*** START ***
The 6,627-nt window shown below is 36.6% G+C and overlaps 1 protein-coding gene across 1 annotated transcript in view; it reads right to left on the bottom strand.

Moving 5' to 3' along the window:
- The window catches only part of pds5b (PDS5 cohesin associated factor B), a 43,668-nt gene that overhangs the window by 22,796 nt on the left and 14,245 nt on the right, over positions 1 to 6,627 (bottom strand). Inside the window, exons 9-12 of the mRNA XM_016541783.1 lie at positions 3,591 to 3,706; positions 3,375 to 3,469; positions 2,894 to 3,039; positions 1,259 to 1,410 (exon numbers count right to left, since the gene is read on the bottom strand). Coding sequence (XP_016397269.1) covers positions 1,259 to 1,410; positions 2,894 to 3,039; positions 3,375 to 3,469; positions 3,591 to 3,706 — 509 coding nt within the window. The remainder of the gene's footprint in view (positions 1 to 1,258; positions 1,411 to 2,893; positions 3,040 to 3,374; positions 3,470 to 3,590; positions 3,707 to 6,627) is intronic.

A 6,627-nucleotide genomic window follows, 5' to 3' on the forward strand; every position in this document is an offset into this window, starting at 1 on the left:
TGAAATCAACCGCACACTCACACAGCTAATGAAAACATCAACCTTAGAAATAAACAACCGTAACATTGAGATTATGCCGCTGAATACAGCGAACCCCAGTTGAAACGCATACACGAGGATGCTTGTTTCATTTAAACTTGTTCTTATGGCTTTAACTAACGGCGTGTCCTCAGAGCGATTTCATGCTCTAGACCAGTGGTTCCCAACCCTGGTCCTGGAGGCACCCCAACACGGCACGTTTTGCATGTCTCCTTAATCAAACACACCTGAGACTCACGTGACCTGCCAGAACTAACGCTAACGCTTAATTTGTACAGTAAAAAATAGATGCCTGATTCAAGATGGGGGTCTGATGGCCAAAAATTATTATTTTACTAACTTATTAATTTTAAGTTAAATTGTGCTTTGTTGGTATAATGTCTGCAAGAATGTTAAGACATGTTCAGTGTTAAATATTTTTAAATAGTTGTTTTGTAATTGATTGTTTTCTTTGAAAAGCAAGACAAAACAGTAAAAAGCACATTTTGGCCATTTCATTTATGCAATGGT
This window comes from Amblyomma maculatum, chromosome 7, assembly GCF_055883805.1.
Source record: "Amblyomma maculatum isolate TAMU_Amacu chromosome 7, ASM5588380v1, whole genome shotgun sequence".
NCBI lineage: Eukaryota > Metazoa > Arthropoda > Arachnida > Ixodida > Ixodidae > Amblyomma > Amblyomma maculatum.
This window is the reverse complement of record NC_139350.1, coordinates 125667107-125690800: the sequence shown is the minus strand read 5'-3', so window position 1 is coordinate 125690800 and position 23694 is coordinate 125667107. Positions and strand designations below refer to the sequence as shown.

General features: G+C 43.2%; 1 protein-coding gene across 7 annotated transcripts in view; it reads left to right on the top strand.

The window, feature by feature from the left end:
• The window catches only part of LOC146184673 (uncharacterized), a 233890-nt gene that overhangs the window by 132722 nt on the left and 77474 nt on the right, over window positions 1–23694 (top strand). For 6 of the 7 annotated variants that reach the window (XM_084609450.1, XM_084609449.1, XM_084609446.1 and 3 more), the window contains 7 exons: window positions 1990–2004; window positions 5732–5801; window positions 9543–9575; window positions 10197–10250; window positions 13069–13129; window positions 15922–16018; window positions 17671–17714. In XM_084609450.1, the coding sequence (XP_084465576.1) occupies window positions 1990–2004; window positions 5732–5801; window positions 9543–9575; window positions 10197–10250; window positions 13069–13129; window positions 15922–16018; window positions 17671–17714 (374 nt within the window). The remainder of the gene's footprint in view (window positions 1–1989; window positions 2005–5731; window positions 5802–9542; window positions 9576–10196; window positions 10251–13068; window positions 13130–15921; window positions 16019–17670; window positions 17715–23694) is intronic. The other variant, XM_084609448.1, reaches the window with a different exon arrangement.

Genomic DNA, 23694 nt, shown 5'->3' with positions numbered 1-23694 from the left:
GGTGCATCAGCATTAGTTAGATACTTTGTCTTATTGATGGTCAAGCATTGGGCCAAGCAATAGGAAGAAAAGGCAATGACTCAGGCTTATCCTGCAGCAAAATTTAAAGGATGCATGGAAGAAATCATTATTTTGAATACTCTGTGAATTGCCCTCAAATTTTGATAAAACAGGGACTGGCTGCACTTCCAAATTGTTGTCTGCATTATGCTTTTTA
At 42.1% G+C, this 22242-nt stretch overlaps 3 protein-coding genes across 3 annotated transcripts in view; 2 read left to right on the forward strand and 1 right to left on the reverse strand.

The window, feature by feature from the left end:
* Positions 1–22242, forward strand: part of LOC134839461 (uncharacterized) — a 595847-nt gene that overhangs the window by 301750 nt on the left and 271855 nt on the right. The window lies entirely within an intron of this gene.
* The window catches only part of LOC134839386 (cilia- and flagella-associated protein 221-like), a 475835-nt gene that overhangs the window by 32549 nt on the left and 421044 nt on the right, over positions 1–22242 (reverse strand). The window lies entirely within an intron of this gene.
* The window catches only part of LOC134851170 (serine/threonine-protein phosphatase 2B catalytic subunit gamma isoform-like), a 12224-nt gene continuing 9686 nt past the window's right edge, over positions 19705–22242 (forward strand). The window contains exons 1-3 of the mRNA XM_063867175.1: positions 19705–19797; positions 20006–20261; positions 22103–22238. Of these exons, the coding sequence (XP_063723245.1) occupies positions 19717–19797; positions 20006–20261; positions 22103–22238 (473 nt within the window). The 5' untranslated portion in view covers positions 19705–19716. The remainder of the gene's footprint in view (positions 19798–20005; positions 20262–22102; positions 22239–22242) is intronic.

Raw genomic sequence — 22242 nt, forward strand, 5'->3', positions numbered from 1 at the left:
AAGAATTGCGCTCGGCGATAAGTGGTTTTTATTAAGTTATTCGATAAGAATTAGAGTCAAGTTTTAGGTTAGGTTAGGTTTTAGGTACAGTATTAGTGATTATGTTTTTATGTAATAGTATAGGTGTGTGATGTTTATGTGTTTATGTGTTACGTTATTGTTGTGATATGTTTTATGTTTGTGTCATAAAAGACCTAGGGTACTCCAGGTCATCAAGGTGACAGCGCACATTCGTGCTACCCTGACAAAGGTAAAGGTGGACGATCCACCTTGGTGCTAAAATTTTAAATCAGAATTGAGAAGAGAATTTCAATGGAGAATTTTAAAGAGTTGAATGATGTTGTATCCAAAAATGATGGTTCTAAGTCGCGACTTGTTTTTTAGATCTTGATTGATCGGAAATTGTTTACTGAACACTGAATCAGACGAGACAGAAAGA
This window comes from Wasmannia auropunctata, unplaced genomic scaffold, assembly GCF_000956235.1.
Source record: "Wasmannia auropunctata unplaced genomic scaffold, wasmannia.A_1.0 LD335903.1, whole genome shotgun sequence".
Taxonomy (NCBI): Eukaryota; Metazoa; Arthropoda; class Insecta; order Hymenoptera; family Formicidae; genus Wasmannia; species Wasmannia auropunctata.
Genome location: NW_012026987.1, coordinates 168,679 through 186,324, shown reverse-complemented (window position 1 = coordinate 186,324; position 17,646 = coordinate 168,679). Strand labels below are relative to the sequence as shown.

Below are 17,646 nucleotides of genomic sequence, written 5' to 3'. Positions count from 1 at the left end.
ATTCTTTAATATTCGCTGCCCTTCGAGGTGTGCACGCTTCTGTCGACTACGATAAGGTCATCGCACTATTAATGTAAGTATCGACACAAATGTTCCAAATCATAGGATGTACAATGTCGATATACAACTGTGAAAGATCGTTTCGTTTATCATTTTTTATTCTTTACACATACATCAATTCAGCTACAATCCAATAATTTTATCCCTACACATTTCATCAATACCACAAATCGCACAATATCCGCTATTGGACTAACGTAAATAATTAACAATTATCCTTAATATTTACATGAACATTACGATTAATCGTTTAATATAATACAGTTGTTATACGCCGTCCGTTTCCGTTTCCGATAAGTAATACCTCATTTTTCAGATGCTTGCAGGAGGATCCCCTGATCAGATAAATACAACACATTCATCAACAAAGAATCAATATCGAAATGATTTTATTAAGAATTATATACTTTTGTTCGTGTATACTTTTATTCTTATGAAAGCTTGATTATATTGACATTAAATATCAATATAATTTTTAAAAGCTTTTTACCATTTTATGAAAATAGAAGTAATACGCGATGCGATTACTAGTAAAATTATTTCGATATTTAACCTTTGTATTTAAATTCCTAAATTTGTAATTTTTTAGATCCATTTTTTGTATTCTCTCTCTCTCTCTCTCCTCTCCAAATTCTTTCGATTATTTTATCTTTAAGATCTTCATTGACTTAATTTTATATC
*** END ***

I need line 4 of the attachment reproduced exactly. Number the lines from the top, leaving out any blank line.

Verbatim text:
A 6,627-nucleotide genomic window follows, 5' to 3' on the forward strand; every position in this document is an offset into this window, starting at 1 on the left: